More emergency aid headed to Florida's storm-battered Panhandle from the First Coast on Thursday to help with problems ranging from fire-rescue work to repairing communications knocked out by Hurricane Michael.

Emergency management offices in some areas relied on amateur radio operators relaying information because their own communications systems were offline after the storm, a Nassau County spokeswoman said.

Communications equipment and technical specialists were tapped to restore those systems while a separate 17-person team led by Nassau Emergency Management Director Billy Estep was organized to cover staffing needs at local emergency management offices. A mix of people with law enforcement, firefighting and emergency management backgrounds are being used for the second team, said Martha Oberdorfer, the Nassau spokeswoman.

Separately, Jacksonville Mayor Lenny Curry said through Twitter that the city's fire department was sending seven water tankers and seven department members to help recovery efforts in Panama City. Before Michael arrived, Jacksonville had already sent a 47-person search and rescue team plus 11 firefighters to staff four ambulance units and a bus designed to handle mass casualties.

Nassau officials had previously organized two other six-person teams to send to Holmes and Okaloosa counties in response to requests from a statewide coordinating agency.

The extra Panhandle help was sent as Northeast Florida cleaned up limited damage left from winds that lingered Wednesday night and early Thursday.

Site surveys to check for wind damage and evidence of tornadoes were being done Thursday in Clay, Bradford and Alachua counties, as well as Charlton and Douglas counties in Georgia, the National Weather Service reported. The weather service canceled alerts for the Jacksonville area early Thursday, although a small craft advisory remained in effect until evening.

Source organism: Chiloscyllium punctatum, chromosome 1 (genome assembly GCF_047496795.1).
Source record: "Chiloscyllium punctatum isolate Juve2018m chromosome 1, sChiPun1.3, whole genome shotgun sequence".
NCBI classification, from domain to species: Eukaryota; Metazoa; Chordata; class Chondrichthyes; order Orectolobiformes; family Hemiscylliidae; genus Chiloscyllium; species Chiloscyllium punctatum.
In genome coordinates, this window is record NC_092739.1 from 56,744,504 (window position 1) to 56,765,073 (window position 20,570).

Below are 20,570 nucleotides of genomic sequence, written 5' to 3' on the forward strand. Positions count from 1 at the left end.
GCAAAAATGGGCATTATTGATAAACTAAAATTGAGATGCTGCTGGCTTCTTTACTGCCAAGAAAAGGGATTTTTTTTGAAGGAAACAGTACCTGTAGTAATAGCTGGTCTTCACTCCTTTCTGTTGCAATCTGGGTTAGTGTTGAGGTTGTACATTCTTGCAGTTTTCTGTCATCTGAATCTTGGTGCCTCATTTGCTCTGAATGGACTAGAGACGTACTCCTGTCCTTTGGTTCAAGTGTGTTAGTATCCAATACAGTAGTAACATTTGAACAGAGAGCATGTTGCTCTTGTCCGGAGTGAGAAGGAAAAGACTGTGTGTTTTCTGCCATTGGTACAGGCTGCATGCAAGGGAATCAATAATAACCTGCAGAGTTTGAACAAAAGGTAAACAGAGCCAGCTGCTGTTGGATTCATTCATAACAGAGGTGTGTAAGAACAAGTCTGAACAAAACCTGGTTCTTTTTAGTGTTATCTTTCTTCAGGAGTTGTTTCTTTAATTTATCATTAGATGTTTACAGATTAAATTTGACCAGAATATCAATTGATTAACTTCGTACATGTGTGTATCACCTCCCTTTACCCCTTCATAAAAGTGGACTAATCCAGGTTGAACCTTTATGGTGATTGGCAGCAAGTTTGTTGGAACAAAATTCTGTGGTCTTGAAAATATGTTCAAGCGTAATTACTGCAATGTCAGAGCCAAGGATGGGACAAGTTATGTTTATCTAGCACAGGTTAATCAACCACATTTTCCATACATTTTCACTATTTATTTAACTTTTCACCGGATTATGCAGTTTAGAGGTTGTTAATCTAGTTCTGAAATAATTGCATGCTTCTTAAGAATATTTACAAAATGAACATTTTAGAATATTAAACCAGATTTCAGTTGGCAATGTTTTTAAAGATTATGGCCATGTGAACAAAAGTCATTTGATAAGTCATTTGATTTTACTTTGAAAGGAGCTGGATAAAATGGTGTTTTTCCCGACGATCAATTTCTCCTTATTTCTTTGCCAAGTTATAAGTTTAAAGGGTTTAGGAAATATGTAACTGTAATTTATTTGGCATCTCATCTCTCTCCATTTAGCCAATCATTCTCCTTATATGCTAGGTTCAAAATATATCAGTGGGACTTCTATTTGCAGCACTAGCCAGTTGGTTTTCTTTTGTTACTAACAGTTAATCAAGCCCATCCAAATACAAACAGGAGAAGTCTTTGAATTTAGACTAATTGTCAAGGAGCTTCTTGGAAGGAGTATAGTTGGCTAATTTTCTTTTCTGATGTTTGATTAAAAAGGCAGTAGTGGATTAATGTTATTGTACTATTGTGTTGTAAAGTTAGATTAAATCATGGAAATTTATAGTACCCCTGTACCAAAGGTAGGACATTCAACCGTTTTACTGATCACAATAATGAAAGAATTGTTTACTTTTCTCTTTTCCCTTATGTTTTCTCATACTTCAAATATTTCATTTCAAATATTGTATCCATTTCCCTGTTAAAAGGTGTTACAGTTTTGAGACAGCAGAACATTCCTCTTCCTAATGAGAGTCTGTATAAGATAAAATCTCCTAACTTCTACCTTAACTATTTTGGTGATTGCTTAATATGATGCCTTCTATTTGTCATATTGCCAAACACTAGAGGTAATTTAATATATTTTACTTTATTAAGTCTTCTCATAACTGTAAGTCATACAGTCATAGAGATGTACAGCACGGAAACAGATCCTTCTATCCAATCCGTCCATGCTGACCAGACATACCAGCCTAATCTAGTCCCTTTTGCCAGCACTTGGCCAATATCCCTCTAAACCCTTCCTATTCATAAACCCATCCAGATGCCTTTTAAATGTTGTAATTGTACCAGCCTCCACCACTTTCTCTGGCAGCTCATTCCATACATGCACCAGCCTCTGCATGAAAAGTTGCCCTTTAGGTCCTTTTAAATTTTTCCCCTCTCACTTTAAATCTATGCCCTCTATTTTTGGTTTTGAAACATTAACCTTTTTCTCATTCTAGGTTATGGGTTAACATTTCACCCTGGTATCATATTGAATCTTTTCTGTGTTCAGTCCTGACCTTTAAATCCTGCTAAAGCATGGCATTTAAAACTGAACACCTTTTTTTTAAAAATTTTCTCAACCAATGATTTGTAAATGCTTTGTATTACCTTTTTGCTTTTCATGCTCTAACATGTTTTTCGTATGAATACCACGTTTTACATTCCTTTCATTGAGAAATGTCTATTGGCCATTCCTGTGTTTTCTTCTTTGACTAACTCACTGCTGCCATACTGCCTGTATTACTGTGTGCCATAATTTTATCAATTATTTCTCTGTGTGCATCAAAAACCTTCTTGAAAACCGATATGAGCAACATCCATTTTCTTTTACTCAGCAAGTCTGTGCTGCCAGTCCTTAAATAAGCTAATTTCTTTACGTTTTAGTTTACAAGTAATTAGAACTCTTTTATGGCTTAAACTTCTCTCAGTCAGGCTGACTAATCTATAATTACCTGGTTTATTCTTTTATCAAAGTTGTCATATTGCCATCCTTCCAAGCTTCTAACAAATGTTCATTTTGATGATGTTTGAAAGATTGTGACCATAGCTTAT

City and county beaches that had been closed in Nassau County reopened Thursday, although red-flag warnings persisted about potentially dangerous currents.

An army of electrical linemen and tree surgeons that massed Wednesday at the Jacksonville Equestrian Center for Duke Energy began traveling west before sunrise Thursday to help restore electricity. Hundreds of linemen remained at the center hours later, however, waiting for instructions.

Crews for Florida Power & Light also gathered at a staging area off U.S. 1 north of Callahan to get directions on their storm response.

Georgia Power reported by the afternoon that about 115,000 of its customers were also without power. The company said there were concentrations of outages around Albany, Americus, Bainbridge, Macon, Valdosta and Vidalia, where Michael snapped electric lines and power poles as it rolled toward the Carolinas.

Relief efforts by First Coast nonprofits geared up after the storm moved on.

The food-aid operation FarmShare allotted two tractor trailers of water from its Jacksonville warehouse to the Panhandle on Thursday and locally-based nonprofit Feeding Northeast Florida was awaiting word from a statewide parent office about where to send help. "The quick answer ... is that we are on standby," the group's president, Frank Castillo, said by email.  

A Salvation Army disaster response unit is scheduled to leave downtown Jacksonville for the Panhandle midday Friday. 

Times-Union writers Beth Reese Cravey and Matthew Farina contributed to this report.

Steve Patterson: (904) 359-4263